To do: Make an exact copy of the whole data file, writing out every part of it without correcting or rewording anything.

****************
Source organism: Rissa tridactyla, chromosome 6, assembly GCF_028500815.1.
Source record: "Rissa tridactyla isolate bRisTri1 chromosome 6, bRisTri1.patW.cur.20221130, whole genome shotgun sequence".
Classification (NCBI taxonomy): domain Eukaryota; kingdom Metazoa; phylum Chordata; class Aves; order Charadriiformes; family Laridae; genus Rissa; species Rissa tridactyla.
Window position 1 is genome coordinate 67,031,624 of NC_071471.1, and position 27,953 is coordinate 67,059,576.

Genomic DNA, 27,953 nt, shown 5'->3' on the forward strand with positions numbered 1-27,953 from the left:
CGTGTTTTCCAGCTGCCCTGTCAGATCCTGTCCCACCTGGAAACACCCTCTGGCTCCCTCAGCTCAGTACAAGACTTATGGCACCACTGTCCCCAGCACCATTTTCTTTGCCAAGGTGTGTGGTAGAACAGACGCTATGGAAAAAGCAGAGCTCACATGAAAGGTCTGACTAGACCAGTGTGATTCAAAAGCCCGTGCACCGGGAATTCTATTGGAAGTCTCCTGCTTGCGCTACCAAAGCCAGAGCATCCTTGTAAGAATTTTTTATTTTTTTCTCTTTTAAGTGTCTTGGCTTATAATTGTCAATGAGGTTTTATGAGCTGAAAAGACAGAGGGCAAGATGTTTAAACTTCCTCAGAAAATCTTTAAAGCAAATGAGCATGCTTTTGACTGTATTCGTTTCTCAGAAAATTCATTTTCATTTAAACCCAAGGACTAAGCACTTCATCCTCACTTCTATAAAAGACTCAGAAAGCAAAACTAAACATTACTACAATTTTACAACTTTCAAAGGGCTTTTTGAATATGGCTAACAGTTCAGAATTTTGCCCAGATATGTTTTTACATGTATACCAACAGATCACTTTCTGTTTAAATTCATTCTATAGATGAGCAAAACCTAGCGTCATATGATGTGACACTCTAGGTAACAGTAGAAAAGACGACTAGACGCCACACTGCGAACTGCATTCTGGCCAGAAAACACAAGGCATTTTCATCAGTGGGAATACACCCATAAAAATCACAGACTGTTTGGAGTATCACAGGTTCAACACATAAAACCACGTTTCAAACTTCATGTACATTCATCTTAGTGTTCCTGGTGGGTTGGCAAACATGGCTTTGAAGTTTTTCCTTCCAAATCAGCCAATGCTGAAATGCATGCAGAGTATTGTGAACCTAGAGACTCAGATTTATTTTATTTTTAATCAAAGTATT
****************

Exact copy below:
Source organism: Rissa tridactyla, chromosome 6, assembly GCF_028500815.1.
Source record: "Rissa tridactyla isolate bRisTri1 chromosome 6, bRisTri1.patW.cur.20221130, whole genome shotgun sequence".
Classification (NCBI taxonomy): domain Eukaryota; kingdom Metazoa; phylum Chordata; class Aves; order Charadriiformes; family Laridae; genus Rissa; species Rissa tridactyla.
Window position 1 is genome coordinate 67,031,624 of NC_071471.1, and position 27,953 is coordinate 67,059,576.

Genomic DNA, 27,953 nt, shown 5'->3' on the forward strand with positions numbered 1-27,953 from the left:
CGTGTTTTCCAGCTGCCCTGTCAGATCCTGTCCCACCTGGAAACACCCTCTGGCTCCCTCAGCTCAGTACAAGACTTATGGCACCACTGTCCCCAGCACCATTTTCTTTGCCAAGGTGTGTGGTAGAACAGACGCTATGGAAAAAGCAGAGCTCACATGAAAGGTCTGACTAGACCAGTGTGATTCAAAAGCCCGTGCACCGGGAATTCTATTGGAAGTCTCCTGCTTGCGCTACCAAAGCCAGAGCATCCTTGTAAGAATTTTTTATTTTTTTCTCTTTTAAGTGTCTTGGCTTATAATTGTCAATGAGGTTTTATGAGCTGAAAAGACAGAGGGCAAGATGTTTAAACTTCCTCAGAAAATCTTTAAAGCAAATGAGCATGCTTTTGACTGTATTCGTTTCTCAGAAAATTCATTTTCATTTAAACCCAAGGACTAAGCACTTCATCCTCACTTCTATAAAAGACTCAGAAAGCAAAACTAAACATTACTACAATTTTACAACTTTCAAAGGGCTTTTTGAATATGGCTAACAGTTCAGAATTTTGCCCAGATATGTTTTTACATGTATACCAACAGATCACTTTCTGTTTAAATTCATTCTATAGATGAGCAAAACCTAGCGTCATATGATGTGACACTCTAGGTAACAGTAGAAAAGACGACTAGACGCCACACTGCGAACTGCATTCTGGCCAGAAAACACAAGGCATTTTCATCAGTGGGAATACACCCATAAAAATCACAGACTGTTTGGAGTATCACAGGTTCAACACATAAAACCACGTTTCAAACTTCATGTACATTCATCTTAGTGTTCCTGGTGGGTTGGCAAACATGGCTTTGAAGTTTTTCCTTCCAAATCAGCCAATGCTGAAATGCATGCAGAGTATTGTGAACCTAGAGACTCAGATTTATTTTATTTTTAATCAAAGTATT